Angelenos, ales and Aristocrats

I’ve learned a lot about this subject matter but have less time to write it up, so am compressing. Dr. Marcus E. Crahan (1901-1978) was a psychiatrist who was Medical Director of the Los Angeles County Jail. Apart from his considerable gastronomic importance, he is remembered for his work involving investigation of the deaths of Robert F. Kennedy and Marilyn Monroe.

Crahan was from a prominent California family established for generations in the state. He was a bon vivant, bibliophile, and very literate gastronome, a key early member of the Wine and Food Society of Southern California (originally, the Wine and Food Society of Los Angeles).

This group was one of the first American branches that London-based, French-born André Simon established after 1933. Others included the New York, Boston, and Chicago chapters. This group were all set up about the same time, 1933-1935.

The Southern California branch continues today and retains an exclusive aura: the International Wine and Food Society website states in its regard that each branch has its own traditions while all generally follow IWFS policies (promotion of gastronomy, wine culture and education).

This means in part that accession to the Southern California branch is by invitation only. Many of the newer branches – California has some 20 alone – accept members by application.

20 years after the Southern California branch was founded, in 1955, Crahan compiled a history of the group, which you can read here. It is an invaluable record, one that contains not just numerous early menus but many other facts and figures pertaining to its operation and the IWFS in general.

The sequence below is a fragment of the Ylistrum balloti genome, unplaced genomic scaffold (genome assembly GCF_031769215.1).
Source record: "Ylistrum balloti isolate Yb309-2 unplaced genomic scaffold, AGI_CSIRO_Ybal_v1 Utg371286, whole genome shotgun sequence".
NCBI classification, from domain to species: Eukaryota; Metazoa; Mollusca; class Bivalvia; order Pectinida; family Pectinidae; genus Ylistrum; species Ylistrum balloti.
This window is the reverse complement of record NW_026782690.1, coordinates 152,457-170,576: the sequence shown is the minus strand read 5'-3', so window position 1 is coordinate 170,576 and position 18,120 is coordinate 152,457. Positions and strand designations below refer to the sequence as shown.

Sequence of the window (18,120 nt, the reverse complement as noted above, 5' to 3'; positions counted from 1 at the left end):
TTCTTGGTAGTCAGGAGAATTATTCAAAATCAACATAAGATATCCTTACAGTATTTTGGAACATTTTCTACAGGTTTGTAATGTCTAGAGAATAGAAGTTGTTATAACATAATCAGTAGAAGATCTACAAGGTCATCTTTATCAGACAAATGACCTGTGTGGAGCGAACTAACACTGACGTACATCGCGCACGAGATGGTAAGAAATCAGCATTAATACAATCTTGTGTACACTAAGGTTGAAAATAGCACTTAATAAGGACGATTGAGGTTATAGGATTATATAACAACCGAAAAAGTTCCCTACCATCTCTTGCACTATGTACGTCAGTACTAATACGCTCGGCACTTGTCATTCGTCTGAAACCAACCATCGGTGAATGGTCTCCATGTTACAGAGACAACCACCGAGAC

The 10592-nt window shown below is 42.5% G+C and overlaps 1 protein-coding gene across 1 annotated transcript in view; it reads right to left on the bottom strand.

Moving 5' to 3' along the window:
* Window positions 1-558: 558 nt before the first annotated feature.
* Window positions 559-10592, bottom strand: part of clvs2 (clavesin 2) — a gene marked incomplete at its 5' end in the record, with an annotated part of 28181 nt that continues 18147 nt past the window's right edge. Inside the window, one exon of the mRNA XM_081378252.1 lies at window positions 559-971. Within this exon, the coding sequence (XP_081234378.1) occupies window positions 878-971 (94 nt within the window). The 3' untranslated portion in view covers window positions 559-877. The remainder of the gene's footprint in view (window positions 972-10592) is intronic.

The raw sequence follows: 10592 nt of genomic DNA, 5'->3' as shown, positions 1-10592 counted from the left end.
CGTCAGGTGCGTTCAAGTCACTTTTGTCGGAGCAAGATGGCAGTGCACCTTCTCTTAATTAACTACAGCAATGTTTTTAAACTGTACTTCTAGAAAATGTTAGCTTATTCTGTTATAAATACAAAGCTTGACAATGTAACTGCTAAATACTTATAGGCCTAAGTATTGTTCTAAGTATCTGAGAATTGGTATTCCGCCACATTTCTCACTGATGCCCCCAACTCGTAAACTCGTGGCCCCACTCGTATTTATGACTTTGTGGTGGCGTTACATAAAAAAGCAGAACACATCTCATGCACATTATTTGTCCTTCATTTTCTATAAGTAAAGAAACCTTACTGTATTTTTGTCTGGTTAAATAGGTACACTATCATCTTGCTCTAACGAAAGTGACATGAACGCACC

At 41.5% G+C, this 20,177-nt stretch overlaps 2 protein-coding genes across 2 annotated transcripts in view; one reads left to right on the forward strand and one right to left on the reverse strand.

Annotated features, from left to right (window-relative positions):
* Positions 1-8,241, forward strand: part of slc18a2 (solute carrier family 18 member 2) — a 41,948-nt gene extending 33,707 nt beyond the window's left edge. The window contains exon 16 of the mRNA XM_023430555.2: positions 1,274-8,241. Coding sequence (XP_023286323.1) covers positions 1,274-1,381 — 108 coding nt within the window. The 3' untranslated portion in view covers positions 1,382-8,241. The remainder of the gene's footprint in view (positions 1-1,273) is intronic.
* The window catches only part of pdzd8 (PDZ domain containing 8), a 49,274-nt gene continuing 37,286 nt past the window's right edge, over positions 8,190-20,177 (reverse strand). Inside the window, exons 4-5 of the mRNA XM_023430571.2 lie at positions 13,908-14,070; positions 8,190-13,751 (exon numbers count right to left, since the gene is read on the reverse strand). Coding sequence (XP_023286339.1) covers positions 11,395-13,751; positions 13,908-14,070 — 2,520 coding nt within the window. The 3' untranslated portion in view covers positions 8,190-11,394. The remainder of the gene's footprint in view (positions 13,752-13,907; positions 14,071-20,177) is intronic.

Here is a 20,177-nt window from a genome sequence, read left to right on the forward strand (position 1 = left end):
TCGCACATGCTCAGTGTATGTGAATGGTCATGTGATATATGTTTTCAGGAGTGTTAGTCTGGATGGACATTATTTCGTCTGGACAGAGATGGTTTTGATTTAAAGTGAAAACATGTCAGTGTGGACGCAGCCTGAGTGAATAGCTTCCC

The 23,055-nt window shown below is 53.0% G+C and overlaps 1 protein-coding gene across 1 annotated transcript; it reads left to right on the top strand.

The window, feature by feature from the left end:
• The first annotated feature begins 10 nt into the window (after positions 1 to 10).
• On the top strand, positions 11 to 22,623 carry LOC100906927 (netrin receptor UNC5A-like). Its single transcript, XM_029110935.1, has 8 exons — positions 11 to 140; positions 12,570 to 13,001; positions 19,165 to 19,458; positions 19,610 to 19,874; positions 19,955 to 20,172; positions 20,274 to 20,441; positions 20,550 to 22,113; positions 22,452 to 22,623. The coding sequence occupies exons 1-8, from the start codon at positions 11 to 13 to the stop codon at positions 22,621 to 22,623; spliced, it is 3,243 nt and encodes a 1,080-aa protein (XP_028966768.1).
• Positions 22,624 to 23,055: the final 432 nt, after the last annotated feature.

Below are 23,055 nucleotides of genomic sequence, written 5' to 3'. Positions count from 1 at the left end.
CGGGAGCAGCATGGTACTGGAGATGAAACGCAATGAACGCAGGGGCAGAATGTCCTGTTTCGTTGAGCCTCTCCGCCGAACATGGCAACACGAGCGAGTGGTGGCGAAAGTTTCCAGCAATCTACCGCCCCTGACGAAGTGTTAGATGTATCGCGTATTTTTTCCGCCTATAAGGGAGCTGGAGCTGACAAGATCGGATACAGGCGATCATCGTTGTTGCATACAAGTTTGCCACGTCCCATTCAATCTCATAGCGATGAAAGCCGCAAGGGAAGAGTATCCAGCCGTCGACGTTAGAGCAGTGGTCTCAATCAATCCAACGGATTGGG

Clearly the L.A. wing were composed or at least directed by a social elite, some of the other key early members were Messrs. Converse, from the wine industry, and Hanna, another doctor. However, the extent of their culinary and wine adventures shows a questing, democratic spirit. They tasted almost everything in their day that could reasonably be found and considered of possible interest to those with a fin bec.

Truth be told the word whiskey does not appear in the book but Crahan states only a representative description of dinners was included, so the L.A. group may have held events for whiskey, and probably rum. After all by 1955 it had held 155 meetings.

Crahan also states that as early as 1937-1938 the group had reached a pitch of its activity, had engaged in every kind of tasting and dinner that it ever would. Some of the events were a Chilean wine tasting and dinner, an Armenian dinner, Swedish and English dinners, and a foray into Peruvian cuisine and pisco brandy.

The onset of the Nazi era in Germany did not deter the group from essaying German wines, and in April,1938 German (and Alsatian) wines were tabled for the group’s assessment.

Indeed Simon published a book, German Wines, in 1939 that apparently had support from Germany’s Ministry of Agriculture. Until the war directly entangled America, such activities were not viewed askance in general American society.